Cervelo R5 - 2011 (2011)
Race ready road machine.
Light and stiff with the new BBright bottom bracket enhancing the stiffness.
Cost is bit on the high side for the wheels specification.
Green is the new black. It wasn't that long ago that green was an unpopular colour scheme to have on bikes. Bikes with green used to sit on the floor of the shop for a long time. Now it is uncommon for a bike manufacturer to not include a green model in its range.
The Cervelo R5 predominately black with green trim and looks smart. It is a bike I could proudly turn up to the café set and be accepted. Not that I have done the café set for 10 years but from what I hear not much has changed. I used to love turning up on my $360 Repco Revolution MTB with slick tyres and not only keep up with the Saturday morning bunch ride but beat half of the boy racers back. I remember quite fondly of one such cyclist who confronted me to tell me how much I annoyed him. I thought to myself "what did I do"? He then clarified that I beat him each week on my clunker while he was riding a $5000 Cannondale. With that I rode home with my head held high thinking I was cool.
Back to the Cervelo. It is a pure race machine, the faster you go the better it rides. This bike is has been well designed with the new BBright bottom bracket. It translates simply to a 79mm shell width with it being 11mm wider on the non-drive side. Wider allows Cervelo to use larger tubing, this in return provides a much stiffer platform to push from. As a result, BBright yields no change in pedal stance width but affords more real estate for a bigger down tube, non-driveside chainstay and seat tube Ð and the press-fit cups yield a lighter overall system, too. The BBright is supported by Campagnolo, FSA, Rotor and Sram with Shimano requiring adapters.
The R5 carries the "Squoval" down tube and pencil thin seat stays that had originated in the R3. These designs have been tries and tested on some of the harshest road in the world. Both Cancellara and our own Stuart O'Grady have both one on the cobbles in the Paris to Roubaix Classic one day race. This bike is light at a tickle over 6kg without pedals it is seriously a light bike.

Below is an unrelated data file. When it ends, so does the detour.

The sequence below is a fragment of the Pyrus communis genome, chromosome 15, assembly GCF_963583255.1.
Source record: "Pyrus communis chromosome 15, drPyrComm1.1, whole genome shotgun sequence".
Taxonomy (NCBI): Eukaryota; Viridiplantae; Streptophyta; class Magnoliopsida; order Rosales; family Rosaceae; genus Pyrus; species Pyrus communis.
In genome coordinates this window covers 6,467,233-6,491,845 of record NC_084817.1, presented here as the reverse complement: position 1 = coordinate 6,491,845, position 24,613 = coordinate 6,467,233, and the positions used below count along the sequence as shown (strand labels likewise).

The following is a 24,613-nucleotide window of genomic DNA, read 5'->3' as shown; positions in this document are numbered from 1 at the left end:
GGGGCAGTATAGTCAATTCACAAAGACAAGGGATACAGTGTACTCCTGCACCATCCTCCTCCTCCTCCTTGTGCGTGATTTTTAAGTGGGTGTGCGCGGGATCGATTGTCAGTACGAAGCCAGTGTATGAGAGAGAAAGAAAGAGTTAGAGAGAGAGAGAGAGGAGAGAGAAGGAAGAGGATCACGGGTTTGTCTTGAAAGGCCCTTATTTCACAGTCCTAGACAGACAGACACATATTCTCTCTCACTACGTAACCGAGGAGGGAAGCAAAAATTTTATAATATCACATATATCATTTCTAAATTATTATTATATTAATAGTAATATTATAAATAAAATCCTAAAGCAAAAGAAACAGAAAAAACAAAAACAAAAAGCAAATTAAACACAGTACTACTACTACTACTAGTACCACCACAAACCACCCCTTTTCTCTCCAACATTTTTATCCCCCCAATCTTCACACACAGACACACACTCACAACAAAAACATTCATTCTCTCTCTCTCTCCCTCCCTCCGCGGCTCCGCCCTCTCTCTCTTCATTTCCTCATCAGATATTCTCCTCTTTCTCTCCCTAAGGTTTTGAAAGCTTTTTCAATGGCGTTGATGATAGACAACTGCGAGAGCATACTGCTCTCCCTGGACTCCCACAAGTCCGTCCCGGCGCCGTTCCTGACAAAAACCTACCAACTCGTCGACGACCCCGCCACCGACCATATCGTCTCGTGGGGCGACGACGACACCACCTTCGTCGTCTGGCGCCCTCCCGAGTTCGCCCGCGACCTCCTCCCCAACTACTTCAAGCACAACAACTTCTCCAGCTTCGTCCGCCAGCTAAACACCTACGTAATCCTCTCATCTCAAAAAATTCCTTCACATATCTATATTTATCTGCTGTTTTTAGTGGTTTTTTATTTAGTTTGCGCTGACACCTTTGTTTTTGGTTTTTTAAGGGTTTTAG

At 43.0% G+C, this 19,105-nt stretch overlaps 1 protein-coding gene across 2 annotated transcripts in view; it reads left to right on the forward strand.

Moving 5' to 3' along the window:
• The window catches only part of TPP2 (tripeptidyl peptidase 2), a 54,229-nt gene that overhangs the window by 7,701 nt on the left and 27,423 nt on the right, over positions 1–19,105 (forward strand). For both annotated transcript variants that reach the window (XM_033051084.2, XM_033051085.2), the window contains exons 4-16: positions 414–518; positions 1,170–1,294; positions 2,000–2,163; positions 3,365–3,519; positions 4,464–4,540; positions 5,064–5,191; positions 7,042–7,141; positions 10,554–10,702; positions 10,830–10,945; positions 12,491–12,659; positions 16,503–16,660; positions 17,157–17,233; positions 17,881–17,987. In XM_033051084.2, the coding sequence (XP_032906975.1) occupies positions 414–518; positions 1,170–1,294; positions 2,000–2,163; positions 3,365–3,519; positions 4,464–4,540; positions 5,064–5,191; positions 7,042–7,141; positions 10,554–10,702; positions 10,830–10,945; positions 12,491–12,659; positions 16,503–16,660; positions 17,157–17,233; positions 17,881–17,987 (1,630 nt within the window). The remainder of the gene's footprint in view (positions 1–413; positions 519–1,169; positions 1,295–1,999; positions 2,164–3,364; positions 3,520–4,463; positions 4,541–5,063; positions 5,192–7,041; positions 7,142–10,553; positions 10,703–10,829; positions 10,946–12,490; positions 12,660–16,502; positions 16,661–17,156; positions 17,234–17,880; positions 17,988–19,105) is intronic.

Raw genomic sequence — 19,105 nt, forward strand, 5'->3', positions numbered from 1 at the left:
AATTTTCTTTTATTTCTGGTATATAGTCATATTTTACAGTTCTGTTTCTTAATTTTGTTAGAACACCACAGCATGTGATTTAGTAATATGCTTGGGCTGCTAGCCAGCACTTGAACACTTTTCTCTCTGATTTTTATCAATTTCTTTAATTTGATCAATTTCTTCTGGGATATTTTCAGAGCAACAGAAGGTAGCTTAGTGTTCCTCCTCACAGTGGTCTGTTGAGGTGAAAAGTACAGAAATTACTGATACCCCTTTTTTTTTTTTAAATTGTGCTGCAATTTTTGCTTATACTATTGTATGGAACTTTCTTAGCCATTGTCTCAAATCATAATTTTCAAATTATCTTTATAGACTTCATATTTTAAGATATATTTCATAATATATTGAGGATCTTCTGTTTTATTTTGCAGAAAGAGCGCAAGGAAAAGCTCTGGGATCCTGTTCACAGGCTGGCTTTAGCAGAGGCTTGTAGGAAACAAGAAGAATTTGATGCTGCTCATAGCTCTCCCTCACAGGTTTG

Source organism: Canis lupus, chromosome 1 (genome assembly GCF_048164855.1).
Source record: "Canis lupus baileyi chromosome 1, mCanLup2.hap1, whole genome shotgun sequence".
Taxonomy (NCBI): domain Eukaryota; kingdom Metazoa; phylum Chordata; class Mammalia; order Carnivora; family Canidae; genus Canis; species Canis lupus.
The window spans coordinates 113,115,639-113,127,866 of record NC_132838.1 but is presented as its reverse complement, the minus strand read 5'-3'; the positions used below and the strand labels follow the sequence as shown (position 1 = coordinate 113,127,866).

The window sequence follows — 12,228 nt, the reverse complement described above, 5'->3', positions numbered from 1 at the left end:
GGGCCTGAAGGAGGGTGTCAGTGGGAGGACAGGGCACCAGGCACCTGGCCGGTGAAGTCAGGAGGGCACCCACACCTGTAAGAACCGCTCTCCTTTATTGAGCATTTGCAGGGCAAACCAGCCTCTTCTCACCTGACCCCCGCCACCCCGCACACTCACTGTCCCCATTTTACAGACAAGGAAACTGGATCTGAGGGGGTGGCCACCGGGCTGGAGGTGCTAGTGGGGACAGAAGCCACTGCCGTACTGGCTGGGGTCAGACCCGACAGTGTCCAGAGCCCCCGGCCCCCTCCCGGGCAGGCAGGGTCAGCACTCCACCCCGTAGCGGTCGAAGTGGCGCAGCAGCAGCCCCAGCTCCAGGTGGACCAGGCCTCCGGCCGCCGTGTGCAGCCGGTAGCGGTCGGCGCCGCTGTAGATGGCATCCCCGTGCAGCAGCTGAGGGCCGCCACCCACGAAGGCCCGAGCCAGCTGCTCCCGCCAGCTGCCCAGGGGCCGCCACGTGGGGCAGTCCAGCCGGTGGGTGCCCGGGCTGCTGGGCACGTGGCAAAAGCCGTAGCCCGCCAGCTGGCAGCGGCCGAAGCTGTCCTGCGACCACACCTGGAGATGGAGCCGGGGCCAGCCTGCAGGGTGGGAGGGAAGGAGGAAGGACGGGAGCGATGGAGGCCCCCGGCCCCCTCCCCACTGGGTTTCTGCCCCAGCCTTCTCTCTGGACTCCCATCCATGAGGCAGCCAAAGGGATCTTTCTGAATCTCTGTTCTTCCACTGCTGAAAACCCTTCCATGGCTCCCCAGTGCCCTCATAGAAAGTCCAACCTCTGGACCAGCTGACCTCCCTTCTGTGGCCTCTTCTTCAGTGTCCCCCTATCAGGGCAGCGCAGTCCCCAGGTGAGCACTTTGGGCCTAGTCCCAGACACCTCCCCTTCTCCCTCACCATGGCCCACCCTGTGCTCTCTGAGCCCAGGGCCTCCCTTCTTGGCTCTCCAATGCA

The test ride consisted of a particularly fast long decent that will put the Cervelo to the test as well I thought I would line up in a Saturday bunch gallop to re-live old times. The first ride took some time to adjust to the shear weightless of the R5. I was hoping that I wasn't going to break it on the ride and if I did not too far from home. Well it didn't break and the more the kmÕs ticked away the more relaxed I became on the bike. I always believe that it takes a few hours of riding of a new bike to really become one with it. I know that sounds a little "zenish" but I know when I am on a bike that suits me when it feels part of me and that I'm not sitting on some foreign object. The fast descent I mentioned gets me up to the 78km mark and the road isnÕt particularly smooth so it can test your nerve especially on a new bike that you are riding for the first time.
The R5 handled well with no feeling of over-steering or drifting- just a really nice sharp handling bike. A definite point and shoot bike. The ride comfort wasn't as bad as I first thought it would be. The seat stays are doing their job providing compliance throughout the ride. Being on the taller side of a cyclist it was appreciated that the head tube height is on the taller side which suited me and made for a more comfortable ride. The stem can be lowered via removing a couple of head set spacers to suit the individual rider.
Next stop on the Cervelo was to line up for the Saturday bunch gallop. Well it got a lot of attention more than I was comfortable with and more than my old clunker ever did. Once we were under way I was quickly reminded of the reasons I do not join in these types of rides anymore. When you see cyclists cutting blind corners and running red lights with little or no regard for the road rules or for their own safety it became apparent that I made a wise choice to stay away. I do feel that these rides can be a great way to ride if there was more regulation on the cyclists participating. I donÕt have the answers yet but I will be putting some serious thought into it. For every cyclist who is seen going through a red light and riding more than 2 abreast you give the motorist another reason to keep hostility towards us all.
Ok I'm off my soap box now. The R5 looked the part and received a lot of compliments so it has street creed amongst its peers. It performed well with excellent acceleration and awesome handling which had to be tested when a bunch Gumby took the corner to sharp and crashed in front of me.
The bike is fitted out with Sram Red which did its job well with 3T completing the fit-out with bars stem and seatpost. The Fulcrum Racing 7's will be good for a training wheel with the club racer fitting on their racing set for the weekends race. Overall an excellent race ready bike with top level handling and components. The green eventually grew on me.
The R5 2011 can withstand all kinds of beating due to racing, trailing, sprinting, descending, climbing and cornering. It is designed with advanced features like the minimalist front derailleur mount, reverse seattube collar, single bend cable routing, optimized headtube taper, ultra-thin seatstays, and the SRAM Red drivetrain, so you can continue your complex journey or ride to your heart's content.
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